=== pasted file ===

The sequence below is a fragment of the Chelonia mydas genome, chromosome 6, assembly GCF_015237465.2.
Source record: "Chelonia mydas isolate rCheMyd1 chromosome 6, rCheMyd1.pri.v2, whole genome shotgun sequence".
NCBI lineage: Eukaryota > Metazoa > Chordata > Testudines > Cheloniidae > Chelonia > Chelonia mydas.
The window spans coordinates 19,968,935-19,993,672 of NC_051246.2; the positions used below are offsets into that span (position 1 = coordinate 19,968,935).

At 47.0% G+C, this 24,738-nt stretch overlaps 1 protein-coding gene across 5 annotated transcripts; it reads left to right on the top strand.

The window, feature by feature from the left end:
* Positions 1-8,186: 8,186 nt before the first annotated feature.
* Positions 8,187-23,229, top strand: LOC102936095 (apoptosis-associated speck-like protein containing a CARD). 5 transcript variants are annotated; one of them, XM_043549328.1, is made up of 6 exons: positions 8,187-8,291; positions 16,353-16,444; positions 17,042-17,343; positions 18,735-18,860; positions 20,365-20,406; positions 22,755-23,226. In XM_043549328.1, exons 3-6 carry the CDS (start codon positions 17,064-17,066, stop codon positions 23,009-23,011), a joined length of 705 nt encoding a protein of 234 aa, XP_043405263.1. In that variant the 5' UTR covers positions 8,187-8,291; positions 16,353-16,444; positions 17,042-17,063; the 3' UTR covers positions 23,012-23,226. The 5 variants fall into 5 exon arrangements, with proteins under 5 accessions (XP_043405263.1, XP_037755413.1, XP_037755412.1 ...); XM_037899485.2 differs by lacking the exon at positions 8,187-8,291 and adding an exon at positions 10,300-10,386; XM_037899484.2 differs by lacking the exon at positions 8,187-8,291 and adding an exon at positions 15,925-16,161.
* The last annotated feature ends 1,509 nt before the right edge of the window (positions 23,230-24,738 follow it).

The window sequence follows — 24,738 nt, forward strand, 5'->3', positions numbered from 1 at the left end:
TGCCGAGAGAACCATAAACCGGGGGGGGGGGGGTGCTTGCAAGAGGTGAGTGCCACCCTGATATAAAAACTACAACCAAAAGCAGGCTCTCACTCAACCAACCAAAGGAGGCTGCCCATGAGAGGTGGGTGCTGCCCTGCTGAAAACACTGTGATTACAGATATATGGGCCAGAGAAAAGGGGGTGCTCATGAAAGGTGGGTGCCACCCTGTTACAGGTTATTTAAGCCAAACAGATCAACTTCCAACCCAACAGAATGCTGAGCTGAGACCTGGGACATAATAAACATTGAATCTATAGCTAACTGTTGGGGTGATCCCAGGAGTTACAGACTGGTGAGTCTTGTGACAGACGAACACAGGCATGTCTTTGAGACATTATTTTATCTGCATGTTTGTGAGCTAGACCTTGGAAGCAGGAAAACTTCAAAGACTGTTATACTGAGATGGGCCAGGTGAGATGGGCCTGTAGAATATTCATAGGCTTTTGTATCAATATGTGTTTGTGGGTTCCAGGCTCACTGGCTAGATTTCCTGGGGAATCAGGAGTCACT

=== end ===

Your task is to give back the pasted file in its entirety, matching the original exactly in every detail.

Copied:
The sequence below is a fragment of the Chelonia mydas genome, chromosome 6, assembly GCF_015237465.2.
Source record: "Chelonia mydas isolate rCheMyd1 chromosome 6, rCheMyd1.pri.v2, whole genome shotgun sequence".
NCBI lineage: Eukaryota > Metazoa > Chordata > Testudines > Cheloniidae > Chelonia > Chelonia mydas.
The window spans coordinates 19,968,935-19,993,672 of NC_051246.2; the positions used below are offsets into that span (position 1 = coordinate 19,968,935).

At 47.0% G+C, this 24,738-nt stretch overlaps 1 protein-coding gene across 5 annotated transcripts; it reads left to right on the top strand.

The window, feature by feature from the left end:
* Positions 1-8,186: 8,186 nt before the first annotated feature.
* Positions 8,187-23,229, top strand: LOC102936095 (apoptosis-associated speck-like protein containing a CARD). 5 transcript variants are annotated; one of them, XM_043549328.1, is made up of 6 exons: positions 8,187-8,291; positions 16,353-16,444; positions 17,042-17,343; positions 18,735-18,860; positions 20,365-20,406; positions 22,755-23,226. In XM_043549328.1, exons 3-6 carry the CDS (start codon positions 17,064-17,066, stop codon positions 23,009-23,011), a joined length of 705 nt encoding a protein of 234 aa, XP_043405263.1. In that variant the 5' UTR covers positions 8,187-8,291; positions 16,353-16,444; positions 17,042-17,063; the 3' UTR covers positions 23,012-23,226. The 5 variants fall into 5 exon arrangements, with proteins under 5 accessions (XP_043405263.1, XP_037755413.1, XP_037755412.1 ...); XM_037899485.2 differs by lacking the exon at positions 8,187-8,291 and adding an exon at positions 10,300-10,386; XM_037899484.2 differs by lacking the exon at positions 8,187-8,291 and adding an exon at positions 15,925-16,161.
* The last annotated feature ends 1,509 nt before the right edge of the window (positions 23,230-24,738 follow it).

The window sequence follows — 24,738 nt, forward strand, 5'->3', positions numbered from 1 at the left end:
TGCCGAGAGAACCATAAACCGGGGGGGGGGGGGTGCTTGCAAGAGGTGAGTGCCACCCTGATATAAAAACTACAACCAAAAGCAGGCTCTCACTCAACCAACCAAAGGAGGCTGCCCATGAGAGGTGGGTGCTGCCCTGCTGAAAACACTGTGATTACAGATATATGGGCCAGAGAAAAGGGGGTGCTCATGAAAGGTGGGTGCCACCCTGTTACAGGTTATTTAAGCCAAACAGATCAACTTCCAACCCAACAGAATGCTGAGCTGAGACCTGGGACATAATAAACATTGAATCTATAGCTAACTGTTGGGGTGATCCCAGGAGTTACAGACTGGTGAGTCTTGTGACAGACGAACACAGGCATGTCTTTGAGACATTATTTTATCTGCATGTTTGTGAGCTAGACCTTGGAAGCAGGAAAACTTCAAAGACTGTTATACTGAGATGGGCCAGGTGAGATGGGCCTGTAGAATATTCATAGGCTTTTGTATCAATATGTGTTTGTGGGTTCCAGGCTCACTGGCTAGATTTCCTGGGGAATCAGGAGTCACT